that mingled with the damp earth beneath our feet. The path
narrowed for a time and we walked in single file, stepping
over old logs and mossy outcrops of rock. The wind had come
up again, but it moved the leaves quietly. The silence was
broken only by the sound of waves breaking on the shore a
little further ahead. We stopped at the same moment to listen.
These times of pause had become one of the unexpected treasures
of our walks together.
A Company of Strangers
To serve the commons is to be willing to hold presence with
the unknown. As we explored earlier, the commons is based
in this experience of impersonal fellowship, one founded upon
a sense of shared respect and hospitality with others who
are "strangers" to one another. (Palmer, 1992)
In this respect the commons is not a community, because a
community no matter how inclusive tends to define
itself according to who does and does not belong. Instead,
the commons represents a "company of strangers"
joined together in a mutual journey of discovery.
To ensure this presence of "strangeness" a commons
is often not complete until at least three and ideally four
generations are together in the room. This brings the culture
in and ensures that there will be different perspectives than
we are accustomed to.
"When I think of it," John said, "many of
the meetings that have led to my own transformation have been
with strangers. It is a unique relationship in that people
share neither history nor an anticipated future together."
"In the company of strangers," I said, "we
are able to speak freely with no agendas to overshadow the
time together. Yet in our quest for 'intimacy,' or simply
to achieve results, we often avoid strangers, including,"
I added at the risk of sounding a little mysterious,"
the stranger that is ourself."
"I agree. In my company we gravitate toward the same
people time after time. I realize how little we welcome strangers
in our midst. If we can't meet the stranger in our community
then we also will be reluctant to meet the stranger in ourselves."
With the decline of the commons we have turned away from
strangeness. With this has come a fear of otherness as well.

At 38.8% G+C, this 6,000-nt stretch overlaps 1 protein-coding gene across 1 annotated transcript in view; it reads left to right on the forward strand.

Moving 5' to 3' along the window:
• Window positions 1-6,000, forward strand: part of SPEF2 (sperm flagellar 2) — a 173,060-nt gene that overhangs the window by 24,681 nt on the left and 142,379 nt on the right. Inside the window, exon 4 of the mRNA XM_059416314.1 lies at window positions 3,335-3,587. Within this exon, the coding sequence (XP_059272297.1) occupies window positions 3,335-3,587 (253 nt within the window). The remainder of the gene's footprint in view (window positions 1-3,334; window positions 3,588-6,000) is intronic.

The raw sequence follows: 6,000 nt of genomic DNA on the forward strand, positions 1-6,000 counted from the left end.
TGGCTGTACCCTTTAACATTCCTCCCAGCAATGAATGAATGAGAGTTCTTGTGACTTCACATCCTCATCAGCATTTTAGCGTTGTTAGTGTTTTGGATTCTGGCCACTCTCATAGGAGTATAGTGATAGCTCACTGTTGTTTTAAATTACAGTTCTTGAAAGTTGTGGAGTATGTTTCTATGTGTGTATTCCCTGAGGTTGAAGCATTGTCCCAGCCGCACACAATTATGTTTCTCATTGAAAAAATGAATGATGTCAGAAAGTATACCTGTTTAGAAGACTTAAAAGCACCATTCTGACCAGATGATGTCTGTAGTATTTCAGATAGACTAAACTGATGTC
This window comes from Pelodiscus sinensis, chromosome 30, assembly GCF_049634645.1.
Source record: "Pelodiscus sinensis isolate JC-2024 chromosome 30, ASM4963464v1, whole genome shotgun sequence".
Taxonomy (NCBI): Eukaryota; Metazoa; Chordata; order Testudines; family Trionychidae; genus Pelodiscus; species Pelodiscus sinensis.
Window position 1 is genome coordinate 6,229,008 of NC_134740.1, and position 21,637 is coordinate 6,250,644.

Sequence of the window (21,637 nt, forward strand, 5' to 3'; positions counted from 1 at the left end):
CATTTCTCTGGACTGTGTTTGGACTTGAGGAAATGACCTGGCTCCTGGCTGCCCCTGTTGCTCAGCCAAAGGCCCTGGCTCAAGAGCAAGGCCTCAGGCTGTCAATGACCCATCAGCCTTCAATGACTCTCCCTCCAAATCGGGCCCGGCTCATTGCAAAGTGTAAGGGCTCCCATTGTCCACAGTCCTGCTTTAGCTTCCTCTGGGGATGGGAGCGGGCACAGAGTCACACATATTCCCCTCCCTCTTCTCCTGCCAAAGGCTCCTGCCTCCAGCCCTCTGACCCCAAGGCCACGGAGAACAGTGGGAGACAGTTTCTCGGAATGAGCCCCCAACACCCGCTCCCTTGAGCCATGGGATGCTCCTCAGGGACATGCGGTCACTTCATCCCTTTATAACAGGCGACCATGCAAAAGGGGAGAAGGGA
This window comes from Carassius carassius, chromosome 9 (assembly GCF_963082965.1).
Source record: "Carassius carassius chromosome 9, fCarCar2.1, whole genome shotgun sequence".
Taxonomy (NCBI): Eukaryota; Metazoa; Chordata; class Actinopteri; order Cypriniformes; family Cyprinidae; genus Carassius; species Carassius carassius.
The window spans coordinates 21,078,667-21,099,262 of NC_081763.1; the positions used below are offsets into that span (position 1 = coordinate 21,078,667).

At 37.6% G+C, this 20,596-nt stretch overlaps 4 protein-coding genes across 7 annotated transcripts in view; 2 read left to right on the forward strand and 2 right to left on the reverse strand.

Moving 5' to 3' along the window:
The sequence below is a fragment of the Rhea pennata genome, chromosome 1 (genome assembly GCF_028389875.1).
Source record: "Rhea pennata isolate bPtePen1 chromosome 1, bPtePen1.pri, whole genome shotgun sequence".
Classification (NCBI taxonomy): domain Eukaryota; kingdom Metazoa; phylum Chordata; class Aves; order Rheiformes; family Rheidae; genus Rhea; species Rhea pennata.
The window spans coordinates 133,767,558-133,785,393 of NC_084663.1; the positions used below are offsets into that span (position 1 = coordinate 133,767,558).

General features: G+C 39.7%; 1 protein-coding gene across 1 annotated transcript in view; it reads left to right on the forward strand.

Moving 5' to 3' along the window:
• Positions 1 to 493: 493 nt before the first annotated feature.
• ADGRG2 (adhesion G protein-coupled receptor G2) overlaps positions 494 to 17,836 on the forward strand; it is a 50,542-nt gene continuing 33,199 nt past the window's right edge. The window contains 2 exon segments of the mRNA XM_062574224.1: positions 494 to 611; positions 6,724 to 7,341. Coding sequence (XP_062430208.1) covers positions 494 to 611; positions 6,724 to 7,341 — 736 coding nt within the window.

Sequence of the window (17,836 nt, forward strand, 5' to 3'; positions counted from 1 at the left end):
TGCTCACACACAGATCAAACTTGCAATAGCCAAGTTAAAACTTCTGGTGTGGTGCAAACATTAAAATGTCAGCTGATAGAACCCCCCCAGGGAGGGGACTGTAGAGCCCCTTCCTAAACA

We may not want to take the time to develop a connection with
someone with whom we do not feel at home. Nor do we want to
take a risk with someone when the outcome is not guaranteed.
And yet when we take this stance, we miss the opportunity
to recognize how the power of holding strangers as equals
within the larger body of the human community is a form of
home in itself. It releases an energy of potential that will
not arise in any other way; that is, it does not arise when
we are trying to move towards others to help them or against
others to compete with them, because when the relationship
involves being either over or under another, this potential
for real connection is often lost. The gift of authentic expression
lies in this space between two or more who respect one another
in a spirit of true equanimity.
Because individuals are strangers to each other in one dimension,
they are free to draw deeply from the depth of conversation
and shared insight that arises in response. That is, since
no one is expected to assume a personal obligation or commitment
or rigidly advance a particular point of view or position,
each is liberated to direct his or her full creative energy
to the questions that arise. By allowing for this sense of
distance there is also a safety and, with it, the feeling
that we won't be overburdened by additional obligations to
keep up the relationship outside the boundaries of the commons
itself. What this means in practice is that the commons represents
a moment in time, a moment which is enriched when our full
attention is given to it and not dissipated through directing
our attention and energy to creating long-term relationships
or community or other forms of emotional bonding.
By engaging with one another in this spirit of "impersonal"
reciprocity and with the purpose of uncovering deeper realities
for thinking and action while at the same time remaining
strangers to one another with regards to background and the
intimate details of our lives the commons concentrates
our mind on this possibility of a new kind of interpersonal
discovery. It is one that is furthered by asking not what
we do, but who we are, where we belong, what we see and how
Creating Spheres of Disinterest
The greatest challenge for the commons is that it is taken
captive for other purposes. What sustains the commons is not
self-interest, or other-interest, but disinterest.